Charles MacLean knows just how to put Scotch into words—he’s spent 30 years writing about and researching his country’s most famous product, and served as founding editor of Whisky magazine. While in India to launch Talisker’s 25- and 30-year-old single malts, MacLean told Lounge about nosing glasses and whisky in the time of recession. Edited excerpts:
Do you remember your first taste of Scotch?
Do it right: MacLean swirls, smells and tastes malt in a nosing glass.
I can remember my first taste of malt whisky—in 1968, when I was 17. At school and university my best friend was a chap called Charlie Grant, his father was the owner of the Glenlivet distillery, who gave me a taste of Glenlivet. Malt whisky in those days was rare. The rediscovery of malt whisky is a relatively recent phenomenon, even in Scotland; around the 1980s. Right from 1880, all malt whisky went into blended Scotch, and you couldn’t really get single malt. Glenfiddich began to be promoted as a single malt in the 1960s.
How has the recession affected single malts?
The demand for super-premium, very old whiskies was till recently driven by Russia, China and Taiwan. Now they’re not buying as eagerly and freely as even last year. But malt whisky is doing extraordinarily well in the recession. I was talking to a friend who is the owner of Glenfarclas. His UK sales are up 71% this year. I was in Germany and the Netherlands talking to distributors and they couldn’t believe they had had the best Christmas selling top-end stuff.
Is there any whisky-related apparatus you carry around?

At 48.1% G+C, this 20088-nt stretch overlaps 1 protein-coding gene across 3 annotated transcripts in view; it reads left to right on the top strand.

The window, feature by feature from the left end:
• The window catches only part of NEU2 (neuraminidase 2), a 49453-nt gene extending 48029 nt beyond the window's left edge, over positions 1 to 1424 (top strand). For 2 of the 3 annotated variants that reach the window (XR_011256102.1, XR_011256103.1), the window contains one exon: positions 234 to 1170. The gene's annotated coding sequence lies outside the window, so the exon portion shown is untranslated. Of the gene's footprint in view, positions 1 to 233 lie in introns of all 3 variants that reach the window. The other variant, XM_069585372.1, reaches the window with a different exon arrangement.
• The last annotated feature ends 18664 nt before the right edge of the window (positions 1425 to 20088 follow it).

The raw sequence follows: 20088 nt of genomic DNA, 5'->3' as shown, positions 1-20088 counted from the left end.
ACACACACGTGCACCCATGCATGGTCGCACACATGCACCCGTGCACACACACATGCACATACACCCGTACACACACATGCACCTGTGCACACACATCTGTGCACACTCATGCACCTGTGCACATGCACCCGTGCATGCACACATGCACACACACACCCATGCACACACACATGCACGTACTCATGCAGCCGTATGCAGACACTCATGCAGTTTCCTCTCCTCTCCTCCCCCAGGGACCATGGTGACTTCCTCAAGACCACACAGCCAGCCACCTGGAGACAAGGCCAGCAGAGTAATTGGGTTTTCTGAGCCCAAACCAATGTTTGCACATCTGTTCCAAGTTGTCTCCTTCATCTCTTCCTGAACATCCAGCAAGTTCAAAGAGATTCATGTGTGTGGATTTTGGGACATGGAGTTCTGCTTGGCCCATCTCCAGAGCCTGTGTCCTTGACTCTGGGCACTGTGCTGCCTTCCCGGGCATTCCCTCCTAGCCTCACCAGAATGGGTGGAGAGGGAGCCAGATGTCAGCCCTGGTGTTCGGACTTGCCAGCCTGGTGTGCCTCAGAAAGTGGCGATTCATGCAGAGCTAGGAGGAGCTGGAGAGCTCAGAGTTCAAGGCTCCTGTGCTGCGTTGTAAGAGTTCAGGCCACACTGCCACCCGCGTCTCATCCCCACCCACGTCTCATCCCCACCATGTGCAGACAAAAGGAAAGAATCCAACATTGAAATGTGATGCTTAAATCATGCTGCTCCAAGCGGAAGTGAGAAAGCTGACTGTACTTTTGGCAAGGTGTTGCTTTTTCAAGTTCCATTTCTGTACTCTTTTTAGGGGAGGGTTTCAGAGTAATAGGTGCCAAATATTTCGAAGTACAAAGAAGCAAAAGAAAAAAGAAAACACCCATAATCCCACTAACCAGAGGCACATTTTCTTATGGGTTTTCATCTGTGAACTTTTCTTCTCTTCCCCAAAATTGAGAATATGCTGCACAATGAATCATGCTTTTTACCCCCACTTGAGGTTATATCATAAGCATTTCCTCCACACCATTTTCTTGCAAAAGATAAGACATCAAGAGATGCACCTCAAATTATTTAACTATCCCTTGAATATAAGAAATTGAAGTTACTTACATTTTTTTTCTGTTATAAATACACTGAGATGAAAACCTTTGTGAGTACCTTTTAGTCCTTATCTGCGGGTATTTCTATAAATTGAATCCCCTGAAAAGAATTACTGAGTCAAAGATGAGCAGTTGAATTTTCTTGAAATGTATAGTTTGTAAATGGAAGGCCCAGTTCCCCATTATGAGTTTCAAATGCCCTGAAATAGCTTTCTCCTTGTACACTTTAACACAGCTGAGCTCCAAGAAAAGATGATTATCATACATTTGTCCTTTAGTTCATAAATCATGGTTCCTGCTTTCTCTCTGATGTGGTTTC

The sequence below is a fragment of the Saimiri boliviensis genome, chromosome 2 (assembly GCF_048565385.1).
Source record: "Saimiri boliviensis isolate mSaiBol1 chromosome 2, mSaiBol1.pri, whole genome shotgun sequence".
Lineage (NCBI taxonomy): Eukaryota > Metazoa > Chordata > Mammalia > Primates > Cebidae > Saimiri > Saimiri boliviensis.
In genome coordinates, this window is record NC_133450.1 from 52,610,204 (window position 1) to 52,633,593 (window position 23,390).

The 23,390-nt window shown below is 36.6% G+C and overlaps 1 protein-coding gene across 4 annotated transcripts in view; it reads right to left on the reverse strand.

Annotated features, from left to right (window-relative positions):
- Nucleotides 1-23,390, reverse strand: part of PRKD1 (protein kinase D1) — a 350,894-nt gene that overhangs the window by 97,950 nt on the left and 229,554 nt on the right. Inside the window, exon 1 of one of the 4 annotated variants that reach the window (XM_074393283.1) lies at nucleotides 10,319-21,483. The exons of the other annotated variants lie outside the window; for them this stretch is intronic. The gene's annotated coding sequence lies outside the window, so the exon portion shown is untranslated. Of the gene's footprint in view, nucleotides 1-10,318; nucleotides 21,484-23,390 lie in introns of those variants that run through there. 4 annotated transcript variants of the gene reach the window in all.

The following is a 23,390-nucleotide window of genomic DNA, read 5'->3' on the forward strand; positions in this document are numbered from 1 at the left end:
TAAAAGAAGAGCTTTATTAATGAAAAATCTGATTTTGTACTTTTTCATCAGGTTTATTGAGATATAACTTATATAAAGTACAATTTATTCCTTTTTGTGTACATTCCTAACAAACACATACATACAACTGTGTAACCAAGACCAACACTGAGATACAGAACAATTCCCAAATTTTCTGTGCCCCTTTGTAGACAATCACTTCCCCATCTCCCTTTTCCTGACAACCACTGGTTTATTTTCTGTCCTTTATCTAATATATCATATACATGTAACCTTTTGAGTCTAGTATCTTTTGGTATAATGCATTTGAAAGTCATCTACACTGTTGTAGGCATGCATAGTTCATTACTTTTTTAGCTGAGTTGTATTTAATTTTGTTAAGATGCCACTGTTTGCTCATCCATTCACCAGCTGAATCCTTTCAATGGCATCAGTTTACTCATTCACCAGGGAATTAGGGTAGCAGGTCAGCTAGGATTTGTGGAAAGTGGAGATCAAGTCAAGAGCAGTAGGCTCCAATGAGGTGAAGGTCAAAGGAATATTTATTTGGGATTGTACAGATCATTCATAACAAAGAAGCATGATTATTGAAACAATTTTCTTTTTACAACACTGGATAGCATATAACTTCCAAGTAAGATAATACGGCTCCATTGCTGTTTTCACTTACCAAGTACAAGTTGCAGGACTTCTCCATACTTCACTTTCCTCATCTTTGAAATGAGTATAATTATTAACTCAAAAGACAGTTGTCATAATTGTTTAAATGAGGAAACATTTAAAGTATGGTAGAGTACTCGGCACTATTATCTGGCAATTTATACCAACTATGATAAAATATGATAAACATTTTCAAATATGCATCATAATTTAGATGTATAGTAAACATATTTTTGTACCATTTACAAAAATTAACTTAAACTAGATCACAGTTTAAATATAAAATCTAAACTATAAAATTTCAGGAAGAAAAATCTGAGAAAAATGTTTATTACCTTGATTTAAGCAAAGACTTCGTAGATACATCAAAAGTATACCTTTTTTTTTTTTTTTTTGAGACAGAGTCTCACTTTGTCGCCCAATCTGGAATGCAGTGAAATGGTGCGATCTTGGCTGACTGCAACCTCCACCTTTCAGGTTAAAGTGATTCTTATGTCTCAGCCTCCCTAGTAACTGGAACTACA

No, but if there was, it would be a nosing glass. Most bars will serve whisky in an Old Fashioned glass which is hopeless for appreciating malt. What you need is a nosing glass, which looks like a white wine glass—it’s got a bowl, and the rim narrows slightly. The appreciation of malt is largely done with the nose. Flavour is a combination of smell and taste. So you want a glass which you can swirl and with a narrow rim to direct the aroma up your nose.
Is there a way beginners can teach themselves to appreciate malts?
Taste lots and lots of whisky. Go to a bar which has got a number of whiskies—malts, blended, and Indian. Nose them in the proper glasses and taste them. First of all, are they the same? No. Then you start to concentrate on the smells and characteristics of each one. In blended Scotch it’s difficult to put words to the smell, while malts are distinctive. Ideally find a bar that has the Speyside style which is sweet and rich, the Islay style which is smoky. Talisker is a great one to put in the mix, because it’s got this noticeable character which is maritime—seaweedy, lightly smoky, like being on a beach, and some chilli pepper when you swallow. So sample two-three whiskies with friends and let your imagination go. “What am I smelling, what does it remind me of?” This association of ideas have all got to do with memory. The part of the brain that collects smells plugs straight into the part of the brain which is the seat of memory. I’ve been at tastings where people have smelled and tasted whisky and tears have come to their eyes. It’ll take them back to a family event or sweets which they have had as children, of fireworks parties, Christmas time, the inside of their grandfather’s car.
What are some of the strange terms you have heard to describe malts?
I use some pretty strange ones myself. Sometimes on the beach in Scotland you find bodies of guillemots—birds which live out on the ocean. Their feathers are very oily and there’s a smell of that oil in dead guillemot. So when I say dead guillemot, it’s not decaying flesh but oily feathers. When I’m running tasting panels, people say, “Hmmm, fruity.” And I say, “Great, is it fresh fruit, dried fruit, tinned fruit, citric fruit or cooked fruit?” “Hmmm, it’s probably slightly citric.” “Ok are we talking limes, lemons, grapefruit perhaps, pineapple?” There’s not the same tradition or history describing whisky, as there is with wine, so it’s great fun trying to do it.